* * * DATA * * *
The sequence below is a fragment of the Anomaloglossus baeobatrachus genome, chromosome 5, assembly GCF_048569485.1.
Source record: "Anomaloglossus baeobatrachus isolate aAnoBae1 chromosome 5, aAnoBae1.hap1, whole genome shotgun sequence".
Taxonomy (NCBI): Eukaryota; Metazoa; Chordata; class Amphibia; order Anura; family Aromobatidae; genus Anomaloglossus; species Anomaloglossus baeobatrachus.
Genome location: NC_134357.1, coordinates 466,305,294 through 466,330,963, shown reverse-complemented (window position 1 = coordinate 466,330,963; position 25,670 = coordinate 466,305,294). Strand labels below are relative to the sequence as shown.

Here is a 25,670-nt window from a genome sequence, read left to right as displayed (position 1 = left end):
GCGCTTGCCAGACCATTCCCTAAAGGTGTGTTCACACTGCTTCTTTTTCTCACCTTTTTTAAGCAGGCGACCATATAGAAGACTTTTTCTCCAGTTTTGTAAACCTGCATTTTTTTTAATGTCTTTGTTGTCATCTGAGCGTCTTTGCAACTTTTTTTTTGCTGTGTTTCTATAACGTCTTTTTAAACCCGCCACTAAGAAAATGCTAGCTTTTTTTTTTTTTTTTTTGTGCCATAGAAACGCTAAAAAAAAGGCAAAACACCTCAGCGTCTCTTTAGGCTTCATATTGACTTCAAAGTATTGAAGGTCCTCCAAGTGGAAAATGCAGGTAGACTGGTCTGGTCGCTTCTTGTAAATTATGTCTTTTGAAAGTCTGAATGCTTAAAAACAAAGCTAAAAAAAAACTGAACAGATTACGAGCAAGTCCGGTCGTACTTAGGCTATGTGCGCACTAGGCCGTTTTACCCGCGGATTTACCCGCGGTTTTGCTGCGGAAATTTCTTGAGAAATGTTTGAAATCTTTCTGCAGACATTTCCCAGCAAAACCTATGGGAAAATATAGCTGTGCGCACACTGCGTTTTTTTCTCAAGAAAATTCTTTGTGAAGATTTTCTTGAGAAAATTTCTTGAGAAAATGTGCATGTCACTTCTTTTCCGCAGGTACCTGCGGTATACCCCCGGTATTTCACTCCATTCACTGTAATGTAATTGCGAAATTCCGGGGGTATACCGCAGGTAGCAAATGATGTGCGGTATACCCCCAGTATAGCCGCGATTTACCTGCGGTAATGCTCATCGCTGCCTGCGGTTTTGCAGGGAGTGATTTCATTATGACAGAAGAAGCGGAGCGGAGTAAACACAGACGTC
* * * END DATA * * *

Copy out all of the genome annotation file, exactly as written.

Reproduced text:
The sequence below is a fragment of the Anomaloglossus baeobatrachus genome, chromosome 5, assembly GCF_048569485.1.
Source record: "Anomaloglossus baeobatrachus isolate aAnoBae1 chromosome 5, aAnoBae1.hap1, whole genome shotgun sequence".
Taxonomy (NCBI): Eukaryota; Metazoa; Chordata; class Amphibia; order Anura; family Aromobatidae; genus Anomaloglossus; species Anomaloglossus baeobatrachus.
Genome location: NC_134357.1, coordinates 466,305,294 through 466,330,963, shown reverse-complemented (window position 1 = coordinate 466,330,963; position 25,670 = coordinate 466,305,294). Strand labels below are relative to the sequence as shown.

Here is a 25,670-nt window from a genome sequence, read left to right as displayed (position 1 = left end):
GCGCTTGCCAGACCATTCCCTAAAGGTGTGTTCACACTGCTTCTTTTTCTCACCTTTTTTAAGCAGGCGACCATATAGAAGACTTTTTCTCCAGTTTTGTAAACCTGCATTTTTTTTAATGTCTTTGTTGTCATCTGAGCGTCTTTGCAACTTTTTTTTTGCTGTGTTTCTATAACGTCTTTTTAAACCCGCCACTAAGAAAATGCTAGCTTTTTTTTTTTTTTTTTTGTGCCATAGAAACGCTAAAAAAAAGGCAAAACACCTCAGCGTCTCTTTAGGCTTCATATTGACTTCAAAGTATTGAAGGTCCTCCAAGTGGAAAATGCAGGTAGACTGGTCTGGTCGCTTCTTGTAAATTATGTCTTTTGAAAGTCTGAATGCTTAAAAACAAAGCTAAAAAAAAACTGAACAGATTACGAGCAAGTCCGGTCGTACTTAGGCTATGTGCGCACTAGGCCGTTTTACCCGCGGATTTACCCGCGGTTTTGCTGCGGAAATTTCTTGAGAAATGTTTGAAATCTTTCTGCAGACATTTCCCAGCAAAACCTATGGGAAAATATAGCTGTGCGCACACTGCGTTTTTTTCTCAAGAAAATTCTTTGTGAAGATTTTCTTGAGAAAATTTCTTGAGAAAATGTGCATGTCACTTCTTTTCCGCAGGTACCTGCGGTATACCCCCGGTATTTCACTCCATTCACTGTAATGTAATTGCGAAATTCCGGGGGTATACCGCAGGTAGCAAATGATGTGCGGTATACCCCCAGTATAGCCGCGATTTACCTGCGGTAATGCTCATCGCTGCCTGCGGTTTTGCAGGGAGTGATTTCATTATGACAGAAGAAGCGGAGCGGAGTAAACACAGACGTC